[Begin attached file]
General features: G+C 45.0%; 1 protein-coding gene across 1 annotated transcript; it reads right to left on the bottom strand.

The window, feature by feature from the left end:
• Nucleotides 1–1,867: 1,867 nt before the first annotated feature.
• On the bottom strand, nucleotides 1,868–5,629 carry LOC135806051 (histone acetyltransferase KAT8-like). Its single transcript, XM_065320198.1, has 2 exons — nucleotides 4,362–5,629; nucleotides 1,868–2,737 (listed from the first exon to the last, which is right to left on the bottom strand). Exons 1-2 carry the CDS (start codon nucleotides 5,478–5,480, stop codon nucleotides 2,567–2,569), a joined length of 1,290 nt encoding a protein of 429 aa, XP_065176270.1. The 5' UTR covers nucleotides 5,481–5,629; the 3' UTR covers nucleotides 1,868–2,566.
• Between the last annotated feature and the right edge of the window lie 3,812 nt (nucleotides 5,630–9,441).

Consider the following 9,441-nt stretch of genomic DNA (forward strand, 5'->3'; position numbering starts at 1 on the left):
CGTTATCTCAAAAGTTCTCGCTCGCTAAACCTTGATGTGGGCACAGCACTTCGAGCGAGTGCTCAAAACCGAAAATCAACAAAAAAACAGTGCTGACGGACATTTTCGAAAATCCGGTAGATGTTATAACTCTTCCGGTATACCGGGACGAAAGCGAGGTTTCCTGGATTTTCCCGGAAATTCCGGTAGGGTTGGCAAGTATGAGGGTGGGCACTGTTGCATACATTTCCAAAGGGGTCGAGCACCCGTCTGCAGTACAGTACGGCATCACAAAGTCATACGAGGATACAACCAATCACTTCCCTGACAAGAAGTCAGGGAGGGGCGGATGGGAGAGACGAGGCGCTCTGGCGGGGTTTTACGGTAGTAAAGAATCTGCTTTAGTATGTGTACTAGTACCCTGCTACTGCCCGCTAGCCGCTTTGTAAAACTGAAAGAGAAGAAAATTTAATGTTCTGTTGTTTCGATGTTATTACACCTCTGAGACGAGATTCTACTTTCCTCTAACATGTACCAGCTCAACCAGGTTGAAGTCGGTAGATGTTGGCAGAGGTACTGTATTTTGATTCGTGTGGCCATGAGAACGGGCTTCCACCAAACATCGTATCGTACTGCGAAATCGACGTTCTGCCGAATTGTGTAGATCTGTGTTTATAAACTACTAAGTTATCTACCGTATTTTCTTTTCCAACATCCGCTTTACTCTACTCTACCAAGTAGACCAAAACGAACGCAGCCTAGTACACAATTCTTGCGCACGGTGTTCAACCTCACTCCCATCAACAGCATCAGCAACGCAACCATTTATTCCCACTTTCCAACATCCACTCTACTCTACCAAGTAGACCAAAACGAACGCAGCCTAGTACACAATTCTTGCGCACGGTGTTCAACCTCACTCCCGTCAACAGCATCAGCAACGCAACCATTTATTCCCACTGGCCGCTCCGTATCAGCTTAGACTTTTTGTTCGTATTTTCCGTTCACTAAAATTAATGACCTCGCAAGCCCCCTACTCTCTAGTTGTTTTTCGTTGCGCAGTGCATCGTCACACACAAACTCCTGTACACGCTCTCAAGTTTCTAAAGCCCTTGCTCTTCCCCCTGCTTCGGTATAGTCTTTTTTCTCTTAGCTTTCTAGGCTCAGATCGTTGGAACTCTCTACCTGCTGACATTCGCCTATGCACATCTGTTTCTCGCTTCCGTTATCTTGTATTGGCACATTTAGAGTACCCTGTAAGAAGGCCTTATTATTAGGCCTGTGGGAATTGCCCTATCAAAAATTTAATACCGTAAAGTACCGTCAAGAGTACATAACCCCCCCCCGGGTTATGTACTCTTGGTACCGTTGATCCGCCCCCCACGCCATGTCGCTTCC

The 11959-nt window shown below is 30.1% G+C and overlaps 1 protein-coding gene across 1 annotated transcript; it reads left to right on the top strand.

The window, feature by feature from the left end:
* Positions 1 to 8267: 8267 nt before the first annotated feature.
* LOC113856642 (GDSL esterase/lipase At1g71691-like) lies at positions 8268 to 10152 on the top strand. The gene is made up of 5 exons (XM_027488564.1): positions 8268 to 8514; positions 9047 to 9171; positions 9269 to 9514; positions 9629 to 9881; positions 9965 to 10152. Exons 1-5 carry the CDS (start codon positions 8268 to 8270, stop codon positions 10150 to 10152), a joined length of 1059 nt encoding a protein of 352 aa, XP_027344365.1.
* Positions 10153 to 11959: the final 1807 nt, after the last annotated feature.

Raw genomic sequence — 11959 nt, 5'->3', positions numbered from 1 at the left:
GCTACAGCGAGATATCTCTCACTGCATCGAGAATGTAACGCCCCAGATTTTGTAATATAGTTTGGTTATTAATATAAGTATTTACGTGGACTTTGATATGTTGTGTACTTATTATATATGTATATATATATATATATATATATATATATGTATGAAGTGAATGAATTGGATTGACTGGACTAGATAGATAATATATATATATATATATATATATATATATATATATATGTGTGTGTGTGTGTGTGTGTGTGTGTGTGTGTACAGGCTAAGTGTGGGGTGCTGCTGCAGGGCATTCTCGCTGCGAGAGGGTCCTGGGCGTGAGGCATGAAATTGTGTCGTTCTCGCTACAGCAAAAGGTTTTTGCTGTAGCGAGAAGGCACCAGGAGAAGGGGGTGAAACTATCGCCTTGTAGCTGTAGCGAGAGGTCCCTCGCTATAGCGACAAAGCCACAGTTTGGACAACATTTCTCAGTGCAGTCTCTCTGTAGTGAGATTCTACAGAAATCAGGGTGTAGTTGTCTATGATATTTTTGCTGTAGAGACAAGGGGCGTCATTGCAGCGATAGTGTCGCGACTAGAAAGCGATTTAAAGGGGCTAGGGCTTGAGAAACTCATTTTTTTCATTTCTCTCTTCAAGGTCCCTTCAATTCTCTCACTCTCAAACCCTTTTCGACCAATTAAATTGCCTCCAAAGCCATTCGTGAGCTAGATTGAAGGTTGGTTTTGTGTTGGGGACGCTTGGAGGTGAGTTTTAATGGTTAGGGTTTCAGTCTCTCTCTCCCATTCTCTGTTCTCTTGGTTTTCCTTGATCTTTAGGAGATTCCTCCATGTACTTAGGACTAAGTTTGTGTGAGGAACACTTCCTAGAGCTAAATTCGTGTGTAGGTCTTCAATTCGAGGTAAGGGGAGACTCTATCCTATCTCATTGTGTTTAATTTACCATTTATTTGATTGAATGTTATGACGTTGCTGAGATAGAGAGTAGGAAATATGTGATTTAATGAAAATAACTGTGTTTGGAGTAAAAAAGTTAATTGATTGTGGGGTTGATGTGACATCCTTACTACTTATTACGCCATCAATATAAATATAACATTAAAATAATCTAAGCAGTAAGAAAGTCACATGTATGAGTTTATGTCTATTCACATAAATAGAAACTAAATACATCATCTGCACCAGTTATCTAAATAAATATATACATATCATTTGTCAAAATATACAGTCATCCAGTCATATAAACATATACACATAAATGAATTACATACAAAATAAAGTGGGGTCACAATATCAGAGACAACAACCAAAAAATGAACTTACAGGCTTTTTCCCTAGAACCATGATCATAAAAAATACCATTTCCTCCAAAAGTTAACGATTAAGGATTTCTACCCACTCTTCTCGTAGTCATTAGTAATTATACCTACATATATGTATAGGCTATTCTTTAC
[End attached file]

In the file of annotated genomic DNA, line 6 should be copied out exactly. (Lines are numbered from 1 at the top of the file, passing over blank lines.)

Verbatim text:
Consider the following 9,441-nt stretch of genomic DNA (forward strand, 5'->3'; position numbering starts at 1 on the left):